From the award-winning author of The Dress Thief comes a love story set in the glittering world of London theatre. Perfect for fans of Gill Paul and Lucinda Riley.London 1945. A young war widow steps aboard a train in search of a new life. Clutching the key to a mysterious inheritance, Vanessa Kingcourt can no longer resist the pull of the old Farren Theatre - an enchanted place seeped in memories of her actor father.Now owned by troubled former captain Alistair Redenhall, The Farren is in need of a Wardrobe Mistress and a new lease of life. With no experience and no budget for supplies, Vanessa must use her intuition to create beautiful costumes from whatever scraps of silk and thread survived the blitz. It's a seemingly impossible task, but a welcome distraction as she struggles to resist her blossoming feelings for Alistair.What Vanessa discovers could unravel family secrets sewn deep into the very fabric of the London theatre scene . . . but will she repeat the same terrible mistakes her father made? And can she dare to love a man who will never be hers?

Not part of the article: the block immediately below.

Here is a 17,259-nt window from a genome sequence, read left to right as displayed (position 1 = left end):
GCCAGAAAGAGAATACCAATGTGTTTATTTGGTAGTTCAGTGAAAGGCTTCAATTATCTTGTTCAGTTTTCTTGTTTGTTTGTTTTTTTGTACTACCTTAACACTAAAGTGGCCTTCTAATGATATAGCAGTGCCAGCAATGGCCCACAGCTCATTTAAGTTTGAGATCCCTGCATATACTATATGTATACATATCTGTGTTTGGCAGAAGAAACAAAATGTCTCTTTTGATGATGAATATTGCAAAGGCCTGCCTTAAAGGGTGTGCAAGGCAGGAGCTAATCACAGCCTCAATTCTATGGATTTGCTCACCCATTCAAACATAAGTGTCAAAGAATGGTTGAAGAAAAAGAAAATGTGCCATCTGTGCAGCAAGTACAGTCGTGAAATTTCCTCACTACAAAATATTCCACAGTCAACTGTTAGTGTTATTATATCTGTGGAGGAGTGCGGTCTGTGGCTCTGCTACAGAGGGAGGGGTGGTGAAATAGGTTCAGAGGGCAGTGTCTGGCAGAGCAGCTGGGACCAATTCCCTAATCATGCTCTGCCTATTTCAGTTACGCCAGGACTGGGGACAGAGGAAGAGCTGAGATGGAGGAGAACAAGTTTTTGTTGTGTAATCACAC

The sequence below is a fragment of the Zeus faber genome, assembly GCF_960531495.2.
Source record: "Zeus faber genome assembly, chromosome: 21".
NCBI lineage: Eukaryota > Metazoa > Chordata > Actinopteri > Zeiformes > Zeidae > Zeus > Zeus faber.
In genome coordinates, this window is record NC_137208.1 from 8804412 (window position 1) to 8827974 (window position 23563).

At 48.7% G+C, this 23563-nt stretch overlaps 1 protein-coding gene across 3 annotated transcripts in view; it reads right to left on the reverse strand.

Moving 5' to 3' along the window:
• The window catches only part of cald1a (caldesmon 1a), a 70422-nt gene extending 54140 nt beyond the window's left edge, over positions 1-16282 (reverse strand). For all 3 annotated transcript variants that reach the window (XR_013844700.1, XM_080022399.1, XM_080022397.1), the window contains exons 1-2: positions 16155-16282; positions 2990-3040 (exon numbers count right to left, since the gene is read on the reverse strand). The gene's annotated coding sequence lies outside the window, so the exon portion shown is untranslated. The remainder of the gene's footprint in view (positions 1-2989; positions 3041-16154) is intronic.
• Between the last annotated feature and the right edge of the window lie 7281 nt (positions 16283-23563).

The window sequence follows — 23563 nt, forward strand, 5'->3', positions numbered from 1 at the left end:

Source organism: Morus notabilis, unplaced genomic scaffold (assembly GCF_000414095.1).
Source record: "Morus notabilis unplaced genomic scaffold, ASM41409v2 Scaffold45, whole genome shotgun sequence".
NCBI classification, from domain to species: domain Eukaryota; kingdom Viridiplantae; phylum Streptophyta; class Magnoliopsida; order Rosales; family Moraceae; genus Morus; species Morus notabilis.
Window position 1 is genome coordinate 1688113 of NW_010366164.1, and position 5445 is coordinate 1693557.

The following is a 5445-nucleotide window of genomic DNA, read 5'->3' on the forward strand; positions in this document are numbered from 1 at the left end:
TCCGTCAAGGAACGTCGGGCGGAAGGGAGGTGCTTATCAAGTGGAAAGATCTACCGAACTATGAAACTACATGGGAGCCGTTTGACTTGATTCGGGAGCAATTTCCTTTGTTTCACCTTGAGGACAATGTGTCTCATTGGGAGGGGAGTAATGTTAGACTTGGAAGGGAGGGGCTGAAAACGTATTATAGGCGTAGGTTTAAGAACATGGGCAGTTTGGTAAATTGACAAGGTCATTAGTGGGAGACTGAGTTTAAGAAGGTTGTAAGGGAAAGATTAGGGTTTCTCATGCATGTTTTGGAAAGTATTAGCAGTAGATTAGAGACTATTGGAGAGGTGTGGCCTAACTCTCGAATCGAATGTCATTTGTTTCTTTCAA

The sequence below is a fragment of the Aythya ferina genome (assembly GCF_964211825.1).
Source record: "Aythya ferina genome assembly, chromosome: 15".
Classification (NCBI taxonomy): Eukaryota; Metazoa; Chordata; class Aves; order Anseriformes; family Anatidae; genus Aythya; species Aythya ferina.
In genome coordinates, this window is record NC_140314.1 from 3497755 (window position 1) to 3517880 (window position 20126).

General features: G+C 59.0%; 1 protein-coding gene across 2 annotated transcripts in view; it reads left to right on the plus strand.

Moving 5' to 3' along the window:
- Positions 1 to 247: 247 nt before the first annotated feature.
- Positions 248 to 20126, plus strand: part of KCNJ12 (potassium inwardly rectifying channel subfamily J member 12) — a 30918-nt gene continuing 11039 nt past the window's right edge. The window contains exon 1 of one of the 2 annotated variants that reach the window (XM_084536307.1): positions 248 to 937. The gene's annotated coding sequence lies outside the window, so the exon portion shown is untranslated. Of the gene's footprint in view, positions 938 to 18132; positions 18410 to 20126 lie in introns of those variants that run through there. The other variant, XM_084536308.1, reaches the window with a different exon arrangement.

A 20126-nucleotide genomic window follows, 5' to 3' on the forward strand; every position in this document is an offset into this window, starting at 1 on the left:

The Wednesday Club
By Kjell Westö
1938. Hitler's expansionist policies are arousing both anger and admiration, not least in Helsinki's Wednesday Club. The members of this relaxed gentleman's club are old friends of lawyer Claes Thune. But this year it is apparent that the political unrest in Europe is having an effect on the cohesion of the group.Thune has recently divorced and is at something of a loss, running his law practice with no great enthusiasm. Luckily he has the assistance of an efficient new secretary, Matilda Wiik. But behind her polished exterior Mrs Wiik is tormented by memories of the Finnish Civil War, when she experienced horrors she has been trying to forget ever since. And one evening, with the Wednesday Club gathered in Thune's office, she hears a voice she hoped she would never hear again.She is suddenly plunged back into the past. But this time she is no longer a helpless victim . . .